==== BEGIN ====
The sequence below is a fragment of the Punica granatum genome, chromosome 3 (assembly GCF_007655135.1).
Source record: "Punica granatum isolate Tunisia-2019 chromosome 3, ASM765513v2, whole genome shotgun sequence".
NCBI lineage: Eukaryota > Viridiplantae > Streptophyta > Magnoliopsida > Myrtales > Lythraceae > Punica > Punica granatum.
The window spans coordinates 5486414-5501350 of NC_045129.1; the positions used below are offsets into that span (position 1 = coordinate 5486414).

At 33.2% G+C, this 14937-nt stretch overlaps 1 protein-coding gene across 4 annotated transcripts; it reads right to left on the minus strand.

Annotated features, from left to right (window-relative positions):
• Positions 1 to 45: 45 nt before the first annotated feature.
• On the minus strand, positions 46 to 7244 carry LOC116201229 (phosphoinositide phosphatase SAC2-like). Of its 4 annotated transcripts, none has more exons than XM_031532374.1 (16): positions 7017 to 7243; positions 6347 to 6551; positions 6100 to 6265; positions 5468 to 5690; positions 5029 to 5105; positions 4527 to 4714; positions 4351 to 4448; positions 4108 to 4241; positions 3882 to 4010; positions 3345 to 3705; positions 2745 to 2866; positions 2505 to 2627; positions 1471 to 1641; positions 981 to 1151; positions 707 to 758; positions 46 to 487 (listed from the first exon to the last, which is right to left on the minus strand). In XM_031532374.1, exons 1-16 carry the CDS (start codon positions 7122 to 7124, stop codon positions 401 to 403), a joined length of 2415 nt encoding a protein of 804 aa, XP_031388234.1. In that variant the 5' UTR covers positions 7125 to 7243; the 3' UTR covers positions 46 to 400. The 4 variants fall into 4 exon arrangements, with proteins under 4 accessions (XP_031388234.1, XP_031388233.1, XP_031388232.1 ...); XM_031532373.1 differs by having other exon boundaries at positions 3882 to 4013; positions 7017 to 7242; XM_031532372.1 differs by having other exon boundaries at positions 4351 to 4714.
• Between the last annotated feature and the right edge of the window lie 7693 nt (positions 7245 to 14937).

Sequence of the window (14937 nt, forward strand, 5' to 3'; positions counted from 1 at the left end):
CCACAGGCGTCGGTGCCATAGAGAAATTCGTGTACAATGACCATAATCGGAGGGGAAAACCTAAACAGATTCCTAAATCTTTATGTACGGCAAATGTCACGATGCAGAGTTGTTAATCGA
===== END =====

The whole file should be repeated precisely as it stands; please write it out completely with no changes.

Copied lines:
The sequence below is a fragment of the Punica granatum genome, chromosome 3 (assembly GCF_007655135.1).
Source record: "Punica granatum isolate Tunisia-2019 chromosome 3, ASM765513v2, whole genome shotgun sequence".
NCBI lineage: Eukaryota > Viridiplantae > Streptophyta > Magnoliopsida > Myrtales > Lythraceae > Punica > Punica granatum.
The window spans coordinates 5486414-5501350 of NC_045129.1; the positions used below are offsets into that span (position 1 = coordinate 5486414).

At 33.2% G+C, this 14937-nt stretch overlaps 1 protein-coding gene across 4 annotated transcripts; it reads right to left on the minus strand.

Annotated features, from left to right (window-relative positions):
• Positions 1 to 45: 45 nt before the first annotated feature.
• On the minus strand, positions 46 to 7244 carry LOC116201229 (phosphoinositide phosphatase SAC2-like). Of its 4 annotated transcripts, none has more exons than XM_031532374.1 (16): positions 7017 to 7243; positions 6347 to 6551; positions 6100 to 6265; positions 5468 to 5690; positions 5029 to 5105; positions 4527 to 4714; positions 4351 to 4448; positions 4108 to 4241; positions 3882 to 4010; positions 3345 to 3705; positions 2745 to 2866; positions 2505 to 2627; positions 1471 to 1641; positions 981 to 1151; positions 707 to 758; positions 46 to 487 (listed from the first exon to the last, which is right to left on the minus strand). In XM_031532374.1, exons 1-16 carry the CDS (start codon positions 7122 to 7124, stop codon positions 401 to 403), a joined length of 2415 nt encoding a protein of 804 aa, XP_031388234.1. In that variant the 5' UTR covers positions 7125 to 7243; the 3' UTR covers positions 46 to 400. The 4 variants fall into 4 exon arrangements, with proteins under 4 accessions (XP_031388234.1, XP_031388233.1, XP_031388232.1 ...); XM_031532373.1 differs by having other exon boundaries at positions 3882 to 4013; positions 7017 to 7242; XM_031532372.1 differs by having other exon boundaries at positions 4351 to 4714.
• Between the last annotated feature and the right edge of the window lie 7693 nt (positions 7245 to 14937).

Sequence of the window (14937 nt, forward strand, 5' to 3'; positions counted from 1 at the left end):
CCACAGGCGTCGGTGCCATAGAGAAATTCGTGTACAATGACCATAATCGGAGGGGAAAACCTAAACAGATTCCTAAATCTTTATGTACGGCAAATGTCACGATGCAGAGTTGTTAATCGA